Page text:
Mormon leaders to followers: Stop posthumous baptisms of celebrities ...
89.3 KPCC reported
Mormons around the world are getting this warning Sunday: Stop posthumous baptisms of "unauthorized groups, such as celebrities and Jewish Holocaust victims."
"Our preeminent obligation is to seek out and identify our own ancestors," says a letter to be read in every Mormon congregation. "Those whose names are submitted for proxy [baptisms] should be related to the submitter."
Mormons who continue to embarrass the faith by submitting the names of celebrities and Holocaust victims for the proxy baptism rite will lose access to the Mormon genealogical records, the letter warns. "Other corrective action may also be taken," it says.
The letter is signed by church President Thomas Monson and his two "counselors" in the Mormon First Presidency, the top leadership of the faith.
The warning follows an avalanche of criticism about the Mormon practice of baptizing deceased souls into the faith. In recent weeks, an excommunicated Mormon who continues to do genealogical research in church baptism records has found the names of prominent Jews and Holocaust victims, including Anne Frank and Daniel Pearl, the Wall Street Journal reporter captured and killed by terrorists in Pakistan in 2002.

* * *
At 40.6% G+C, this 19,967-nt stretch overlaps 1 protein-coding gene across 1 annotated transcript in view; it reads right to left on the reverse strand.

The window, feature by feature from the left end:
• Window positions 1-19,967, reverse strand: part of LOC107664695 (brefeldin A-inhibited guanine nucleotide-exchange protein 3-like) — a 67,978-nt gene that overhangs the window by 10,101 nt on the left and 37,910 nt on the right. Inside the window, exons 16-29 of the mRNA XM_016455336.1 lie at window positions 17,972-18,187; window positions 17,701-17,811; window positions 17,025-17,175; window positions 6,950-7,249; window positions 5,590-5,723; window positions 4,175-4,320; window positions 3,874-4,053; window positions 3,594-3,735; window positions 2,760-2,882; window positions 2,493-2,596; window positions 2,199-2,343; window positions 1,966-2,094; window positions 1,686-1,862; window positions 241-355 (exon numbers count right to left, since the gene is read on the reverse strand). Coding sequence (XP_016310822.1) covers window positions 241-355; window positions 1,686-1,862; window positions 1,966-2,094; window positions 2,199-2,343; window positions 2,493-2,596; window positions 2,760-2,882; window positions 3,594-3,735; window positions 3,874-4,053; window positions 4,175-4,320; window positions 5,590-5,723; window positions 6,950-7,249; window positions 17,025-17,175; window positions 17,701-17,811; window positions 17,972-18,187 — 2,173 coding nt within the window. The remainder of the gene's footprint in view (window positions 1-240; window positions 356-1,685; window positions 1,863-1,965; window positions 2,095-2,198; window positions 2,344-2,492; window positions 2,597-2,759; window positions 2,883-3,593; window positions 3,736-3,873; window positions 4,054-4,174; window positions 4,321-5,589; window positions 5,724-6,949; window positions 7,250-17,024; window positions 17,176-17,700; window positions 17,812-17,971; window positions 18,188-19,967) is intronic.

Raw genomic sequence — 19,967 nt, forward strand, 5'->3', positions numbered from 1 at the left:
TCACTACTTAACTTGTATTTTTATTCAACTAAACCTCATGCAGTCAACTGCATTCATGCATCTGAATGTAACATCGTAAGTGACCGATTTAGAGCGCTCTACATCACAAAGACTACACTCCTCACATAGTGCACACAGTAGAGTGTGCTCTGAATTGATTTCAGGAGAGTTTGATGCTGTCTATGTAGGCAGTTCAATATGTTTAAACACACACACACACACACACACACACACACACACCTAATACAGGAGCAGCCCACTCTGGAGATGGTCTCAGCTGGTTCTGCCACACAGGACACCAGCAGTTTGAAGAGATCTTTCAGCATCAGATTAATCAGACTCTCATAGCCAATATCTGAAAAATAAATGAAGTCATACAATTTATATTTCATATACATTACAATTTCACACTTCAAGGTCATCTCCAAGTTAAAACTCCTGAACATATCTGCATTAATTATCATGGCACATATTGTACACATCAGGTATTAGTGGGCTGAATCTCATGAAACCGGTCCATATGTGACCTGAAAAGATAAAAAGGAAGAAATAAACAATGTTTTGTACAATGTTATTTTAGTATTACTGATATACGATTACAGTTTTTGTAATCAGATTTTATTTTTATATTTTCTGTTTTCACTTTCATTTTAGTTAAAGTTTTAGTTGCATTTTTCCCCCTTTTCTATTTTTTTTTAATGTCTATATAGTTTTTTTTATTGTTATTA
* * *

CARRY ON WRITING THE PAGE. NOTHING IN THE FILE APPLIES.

"We welcome this as an important step," says Abraham Foxman, the national director of the Anti-Defamation League and a Holocaust survivor.
"Church members should understand why proxy baptisms are so offensive to the Jewish people," Foxman adds, citing "near annihilation during the Holocaust simply because they were Jewish" and "forced conversions throughout history."
Jewish leaders first raised concerns about the practice and the inclusion of Holocaust victims in 1992. Several meetings with Mormon leaders in the two decades since have resulted in promises to remove the names of Holocaust victims from Mormon baptism rolls and to screen baptism lists for those who died in concentration camps.
But some Mormons continued to place the names on baptism lists and conduct proxy baptisms in which the name of the deceased is read aloud while a living proxy is immersed in water.